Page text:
Monday, September 11, 2017

Tools of the Trade: The Tech Side

I frequently receive questions about the technical side of what I do. For instance, what program do I use to write? What kind of computer do I prefer? How do I format books? Today's post is all about tools of the trade. Much of it applies outside the writing business.

The computer question is easy to answer: I'm on a Mac. Two of them, in fact. I write on both a 27" iMac and a MacBook Air. I like the iMac's big screen for editing, because I can see my work and my editor's comments side by side and move easily between documents. I like the Air for its portability.

Why Apple? I've used Apple products since I was in high school. The Mac OS is intuitive to me. Put me in front of a PC and I'm useless.

As to the rest of what I use on a daily basis:

Tool #1: My backup system. After the computer,  it's the most important tool in my arsenal. I have a triple backup method to ensure I never lose my work. Some would consider this paranoid; I consider it practical.

First, at the end of each work session, I use a jump drive to transfer my work from one computer to the other. I could sync the two computers via the Cloud, but I prefer to use this method. If one computer crashes or a file is corrupted as I'm working, I know the other machine has a clean version of my files through the end of the previous session. If I'm traveling, I back up each session to the jump drive and make the transfer when I return home. However, for extra protection, I also email a copy to myself.

Second, I've engaged Mac's Time Machine feature on my iMac so my work is automatically backed up to an external hard drive. The hard drive I use is a the 2TB LaCie Rugged Portable. It can be connected by Thunderbolt or USB 3.0. I've used LaCie hard drives for years and haven't had any failure issues. I test it from time to time to ensure that everything has transferred. So far, so good.

Backblaze Backup Report
Third, and the method I believe is most important, is my Cloud-based backup. If my house burns down or my computer is stolen, having a Cloud-based backup means I can get online from anywhere in the world and retrieve all my work. While there are several companies that offer this service, after a lot of research and experimentation, I went with Backblaze. I can't say enough good things about the company. It was easy to install and it backs up my entire computer seamlessly. I've done tests to see if I could retrieve my work from their system and it's worked every time. If you're interested in trying it, follow this link to Backblaze to receive a discount and/or free months of service.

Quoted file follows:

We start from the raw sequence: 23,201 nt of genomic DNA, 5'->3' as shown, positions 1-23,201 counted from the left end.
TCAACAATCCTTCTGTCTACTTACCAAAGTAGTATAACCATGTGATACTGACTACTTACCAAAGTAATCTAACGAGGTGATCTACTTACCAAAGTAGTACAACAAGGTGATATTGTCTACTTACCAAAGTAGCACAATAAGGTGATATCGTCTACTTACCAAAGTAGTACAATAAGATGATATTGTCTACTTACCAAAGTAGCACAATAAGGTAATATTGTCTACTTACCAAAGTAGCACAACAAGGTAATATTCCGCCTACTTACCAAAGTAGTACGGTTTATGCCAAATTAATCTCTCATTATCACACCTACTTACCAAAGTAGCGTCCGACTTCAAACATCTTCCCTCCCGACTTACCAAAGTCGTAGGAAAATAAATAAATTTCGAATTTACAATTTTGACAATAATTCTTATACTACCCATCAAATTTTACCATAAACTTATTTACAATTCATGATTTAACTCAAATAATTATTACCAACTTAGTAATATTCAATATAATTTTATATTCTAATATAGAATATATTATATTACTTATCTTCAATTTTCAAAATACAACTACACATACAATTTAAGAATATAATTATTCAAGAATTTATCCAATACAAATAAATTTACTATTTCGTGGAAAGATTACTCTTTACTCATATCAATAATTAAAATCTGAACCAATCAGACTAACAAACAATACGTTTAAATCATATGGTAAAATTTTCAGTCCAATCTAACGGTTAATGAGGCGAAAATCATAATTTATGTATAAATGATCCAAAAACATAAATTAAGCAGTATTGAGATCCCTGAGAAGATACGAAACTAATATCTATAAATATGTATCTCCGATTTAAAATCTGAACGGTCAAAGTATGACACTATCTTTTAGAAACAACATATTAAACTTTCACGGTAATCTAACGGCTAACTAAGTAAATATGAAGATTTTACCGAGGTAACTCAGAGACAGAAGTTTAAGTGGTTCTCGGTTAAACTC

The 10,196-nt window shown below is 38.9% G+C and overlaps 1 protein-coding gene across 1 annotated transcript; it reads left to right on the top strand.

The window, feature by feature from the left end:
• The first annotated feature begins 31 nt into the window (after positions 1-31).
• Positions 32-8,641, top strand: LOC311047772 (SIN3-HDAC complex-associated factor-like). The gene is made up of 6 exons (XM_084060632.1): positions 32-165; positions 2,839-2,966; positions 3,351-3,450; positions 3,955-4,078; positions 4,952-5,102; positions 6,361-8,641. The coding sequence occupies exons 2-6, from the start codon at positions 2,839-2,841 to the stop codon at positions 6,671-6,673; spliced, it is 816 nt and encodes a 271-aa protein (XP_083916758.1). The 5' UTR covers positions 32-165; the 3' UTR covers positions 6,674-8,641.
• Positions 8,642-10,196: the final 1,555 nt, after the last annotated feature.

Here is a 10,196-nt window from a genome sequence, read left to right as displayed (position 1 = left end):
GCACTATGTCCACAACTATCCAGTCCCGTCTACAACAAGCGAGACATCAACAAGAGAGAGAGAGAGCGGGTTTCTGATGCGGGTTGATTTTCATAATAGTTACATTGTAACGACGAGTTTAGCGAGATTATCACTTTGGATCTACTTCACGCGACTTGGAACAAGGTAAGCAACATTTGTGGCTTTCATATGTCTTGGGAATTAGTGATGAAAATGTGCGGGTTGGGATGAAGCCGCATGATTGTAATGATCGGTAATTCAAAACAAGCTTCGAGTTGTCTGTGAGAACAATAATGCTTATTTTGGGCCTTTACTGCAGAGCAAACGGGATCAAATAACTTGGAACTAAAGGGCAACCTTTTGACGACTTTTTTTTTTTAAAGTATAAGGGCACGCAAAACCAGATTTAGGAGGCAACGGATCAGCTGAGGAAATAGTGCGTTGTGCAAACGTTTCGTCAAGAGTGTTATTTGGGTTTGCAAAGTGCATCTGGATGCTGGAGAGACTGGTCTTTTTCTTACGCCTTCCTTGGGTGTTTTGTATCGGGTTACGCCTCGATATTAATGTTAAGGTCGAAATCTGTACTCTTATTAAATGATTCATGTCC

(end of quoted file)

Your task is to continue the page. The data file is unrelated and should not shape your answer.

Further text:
Note: using a Cloud-based backup can help protect you from ransomware attacks, which occur when a hacker infiltrates your computer and locks down your data, then demands payment to have it unlocked.

Tool #2: Also indispensible? My writing program. My early books were written in Microsoft Word. However, the last dozen or so projects have been written in a program called Scrivener. Scrivener allows me to move through a large document--a manuscript that can reach north of 85,000 words--with ease. I can see my project broken down by chapter, by character point of view, or in whatever other manner I wish. I can move scenes and search more easily than I can in Word, and the program also backs up as I type, so I'm not constantly having to hit Save. There's a corkboard feature that allows me to plan out my scenes, if I so desire. I can also save my research right in the sidebar of my manuscript so I don't have to search for a file while in the middle of writing a scene. Scrivener has a learning curve, but once I got the hang of it, the program made writing both faster and easier.